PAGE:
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‘Oops. I’m Sorry.’ But Are You Always Really, Really Sorry?

July 24, 2015 Barbara Ballinger & Margaret Crane

We all make mistakes, and by this age most of us could stretch our “sorrys” for “oops I didn’t mean that” clear across the country and back, maybe several times.

However, we’re not talking only about the many ways we use the simple words “I’m sorry” in those cases when you’re sincere and apologetic, a mea culpa for a specific act. We may have hurt someone’s feelings because we were in a bad mood and screamed at our kids, spouse, partner, friend, mailman, trash collector or store clerk for absolutely no reason, asked a waiter to describe how a pasta is prepared multiple times because we were too busy texting, accidentally kicked someone’s foot under the table, made a factual error in a post unwittingly, or expressed our sympathy when a friend lost a loved one and said, “I’m so sorry; I know exactly how you feel.” Big oops, you don’t.

We’re sorry, but here we’re talking about those times when we want to make a point, maybe disagree, but are reluctant to be direct and forthright. There we go again apologizing for… what? Why should we be sorry to make clear what we mean?  If we have to ask someone something or challenge an opinion and it’s an awkward topic, it’s almost become social, linguistic convention to preface it with, “Sorry” or “Sorry but I don’t understand that.” But what we do tend to do instead is almost passive-aggressive, if we want to get clinical. We’re sorry for diagnosing behavior when we don’t have a medical degree, but…..ok, we’re not really sorry. What this backpedaling really does, however, is diminish our beliefs and us.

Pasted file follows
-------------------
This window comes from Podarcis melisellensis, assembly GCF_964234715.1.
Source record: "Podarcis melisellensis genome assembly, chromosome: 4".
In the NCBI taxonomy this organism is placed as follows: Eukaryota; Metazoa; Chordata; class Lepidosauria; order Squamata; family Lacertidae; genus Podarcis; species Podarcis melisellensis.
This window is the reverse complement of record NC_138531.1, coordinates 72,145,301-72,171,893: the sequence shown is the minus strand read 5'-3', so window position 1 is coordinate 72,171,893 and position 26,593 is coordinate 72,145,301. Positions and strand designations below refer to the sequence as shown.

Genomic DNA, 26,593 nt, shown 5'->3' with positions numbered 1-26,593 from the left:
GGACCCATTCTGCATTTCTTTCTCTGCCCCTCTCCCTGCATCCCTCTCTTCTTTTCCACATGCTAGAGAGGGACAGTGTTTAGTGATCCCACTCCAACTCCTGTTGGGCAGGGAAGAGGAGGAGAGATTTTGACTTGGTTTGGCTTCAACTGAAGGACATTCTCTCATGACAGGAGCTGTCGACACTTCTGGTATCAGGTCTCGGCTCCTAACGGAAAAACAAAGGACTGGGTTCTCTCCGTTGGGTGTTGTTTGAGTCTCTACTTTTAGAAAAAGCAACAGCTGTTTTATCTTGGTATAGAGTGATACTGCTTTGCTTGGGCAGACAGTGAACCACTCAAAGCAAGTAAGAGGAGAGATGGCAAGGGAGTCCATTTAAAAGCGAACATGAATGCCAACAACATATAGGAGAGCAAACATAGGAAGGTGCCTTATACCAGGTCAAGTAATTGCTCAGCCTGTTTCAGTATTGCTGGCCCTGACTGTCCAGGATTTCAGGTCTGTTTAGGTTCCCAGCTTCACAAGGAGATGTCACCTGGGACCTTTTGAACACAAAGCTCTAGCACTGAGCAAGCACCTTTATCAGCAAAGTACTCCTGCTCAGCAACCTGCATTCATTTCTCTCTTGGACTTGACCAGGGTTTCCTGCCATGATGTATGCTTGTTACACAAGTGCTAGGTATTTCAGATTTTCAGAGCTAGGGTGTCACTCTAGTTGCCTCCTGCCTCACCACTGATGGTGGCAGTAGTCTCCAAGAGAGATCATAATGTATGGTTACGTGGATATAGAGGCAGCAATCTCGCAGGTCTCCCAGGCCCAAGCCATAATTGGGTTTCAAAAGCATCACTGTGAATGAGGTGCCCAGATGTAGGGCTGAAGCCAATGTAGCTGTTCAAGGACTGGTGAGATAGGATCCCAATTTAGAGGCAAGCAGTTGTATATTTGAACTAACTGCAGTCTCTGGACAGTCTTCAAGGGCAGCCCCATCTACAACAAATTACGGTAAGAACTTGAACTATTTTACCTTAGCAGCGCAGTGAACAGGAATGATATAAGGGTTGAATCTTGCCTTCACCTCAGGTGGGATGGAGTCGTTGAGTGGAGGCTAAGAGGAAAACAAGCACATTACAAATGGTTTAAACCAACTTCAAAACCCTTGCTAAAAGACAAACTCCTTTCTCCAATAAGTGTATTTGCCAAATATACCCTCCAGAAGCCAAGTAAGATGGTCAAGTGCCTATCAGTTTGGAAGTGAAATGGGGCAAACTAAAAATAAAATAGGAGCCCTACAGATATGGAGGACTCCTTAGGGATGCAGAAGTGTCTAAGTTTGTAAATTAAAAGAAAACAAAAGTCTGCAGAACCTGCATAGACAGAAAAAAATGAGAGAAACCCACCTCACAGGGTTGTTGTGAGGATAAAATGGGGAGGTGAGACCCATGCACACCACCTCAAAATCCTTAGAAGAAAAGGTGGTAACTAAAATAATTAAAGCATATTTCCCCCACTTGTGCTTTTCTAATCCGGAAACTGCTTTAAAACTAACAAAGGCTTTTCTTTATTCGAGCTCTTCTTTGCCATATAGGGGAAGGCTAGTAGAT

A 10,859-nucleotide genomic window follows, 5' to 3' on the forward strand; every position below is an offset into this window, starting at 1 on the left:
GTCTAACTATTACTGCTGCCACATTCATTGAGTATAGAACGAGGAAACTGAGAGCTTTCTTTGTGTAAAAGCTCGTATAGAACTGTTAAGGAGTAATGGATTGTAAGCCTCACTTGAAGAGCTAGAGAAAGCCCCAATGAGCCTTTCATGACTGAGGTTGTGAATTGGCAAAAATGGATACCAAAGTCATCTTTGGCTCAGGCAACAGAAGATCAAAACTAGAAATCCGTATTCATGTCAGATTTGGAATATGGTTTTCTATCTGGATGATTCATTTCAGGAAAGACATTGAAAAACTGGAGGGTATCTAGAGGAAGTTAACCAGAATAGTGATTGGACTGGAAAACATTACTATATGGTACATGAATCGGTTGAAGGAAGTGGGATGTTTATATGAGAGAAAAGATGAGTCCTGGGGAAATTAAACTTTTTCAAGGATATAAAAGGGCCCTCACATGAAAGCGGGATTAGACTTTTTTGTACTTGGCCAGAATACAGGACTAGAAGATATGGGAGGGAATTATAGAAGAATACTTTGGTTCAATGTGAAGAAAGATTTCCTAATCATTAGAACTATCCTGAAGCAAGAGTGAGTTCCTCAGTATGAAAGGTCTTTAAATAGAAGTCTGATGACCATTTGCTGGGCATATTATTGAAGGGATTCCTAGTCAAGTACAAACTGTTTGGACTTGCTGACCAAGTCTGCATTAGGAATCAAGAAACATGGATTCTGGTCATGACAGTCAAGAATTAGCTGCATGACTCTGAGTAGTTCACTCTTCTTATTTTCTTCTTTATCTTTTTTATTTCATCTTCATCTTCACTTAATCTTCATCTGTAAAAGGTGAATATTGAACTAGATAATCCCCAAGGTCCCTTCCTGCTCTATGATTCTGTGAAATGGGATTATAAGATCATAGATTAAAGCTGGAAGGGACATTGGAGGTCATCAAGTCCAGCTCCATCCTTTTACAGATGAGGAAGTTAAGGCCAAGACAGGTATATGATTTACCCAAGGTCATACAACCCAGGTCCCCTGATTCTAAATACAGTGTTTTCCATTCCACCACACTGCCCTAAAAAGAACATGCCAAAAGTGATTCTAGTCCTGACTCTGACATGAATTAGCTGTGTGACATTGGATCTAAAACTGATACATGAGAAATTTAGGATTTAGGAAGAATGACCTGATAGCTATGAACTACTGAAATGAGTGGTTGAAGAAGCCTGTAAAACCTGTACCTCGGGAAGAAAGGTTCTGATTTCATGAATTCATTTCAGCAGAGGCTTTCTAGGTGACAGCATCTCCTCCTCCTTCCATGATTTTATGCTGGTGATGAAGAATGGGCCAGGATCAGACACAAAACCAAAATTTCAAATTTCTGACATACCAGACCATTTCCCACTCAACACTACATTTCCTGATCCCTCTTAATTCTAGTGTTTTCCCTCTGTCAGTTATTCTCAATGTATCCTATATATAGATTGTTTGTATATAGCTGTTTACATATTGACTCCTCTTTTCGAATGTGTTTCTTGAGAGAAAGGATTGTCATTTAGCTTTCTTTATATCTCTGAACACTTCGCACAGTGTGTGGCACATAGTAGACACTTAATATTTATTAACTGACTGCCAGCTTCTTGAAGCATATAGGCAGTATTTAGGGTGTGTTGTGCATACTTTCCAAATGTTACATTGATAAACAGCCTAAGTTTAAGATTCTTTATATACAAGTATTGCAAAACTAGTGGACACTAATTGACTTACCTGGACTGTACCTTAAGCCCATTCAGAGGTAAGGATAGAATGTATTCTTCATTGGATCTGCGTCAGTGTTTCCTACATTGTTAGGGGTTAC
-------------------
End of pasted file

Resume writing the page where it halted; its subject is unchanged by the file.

A non-apologetic sorry can be unclear and completely miss the point such as, ”Sorry if I kicked your foot but it got in the way” is as bad or worse but we’ll save that for a future post. In this instance, we or others use the terms, along with the all-important “but” because we’re not assertive enough to own our convictions. Instead, we back off with an “I’m sorry, but…” to soften what we want to say. It gets back to the fact that we’re not so old to have forgotten we were taught to be polite, agreeable and not become what may be construed as confrontational, or at least not to say anything that hints at arguing out loud.

If you feel yourself shrinking every time you say those words in this context, perhaps you should wait. You will lose inches soon enough if you’re 50 or older, so why speed the process? You don’t need these words to help make your point in these cases. Moreover, it’s a bad habit, which more women than men copy, according to a recent op-ed in the New York Times newspaper by author Sloane Crosby titled “When an Apology is Anything But,” June 22, 2015.

How to break the habit, is the point of our rant and lesson in speaking up. Practice does make perfect. When you want to disagree with your friend’s review of a movie, for instance, try simply saying so. Not first, “I’m sorry” but instead spit it out straight: “I’d like to offer a different view.” You don’t even have to smile to camouflage what you feel or scowl angrily, either. Try it, “I think it really wasn’t that good because….But I hear what you’re saying.” Do it again, and again.

Note how you fare afterward. Do you feel you grew at least 1 inch?




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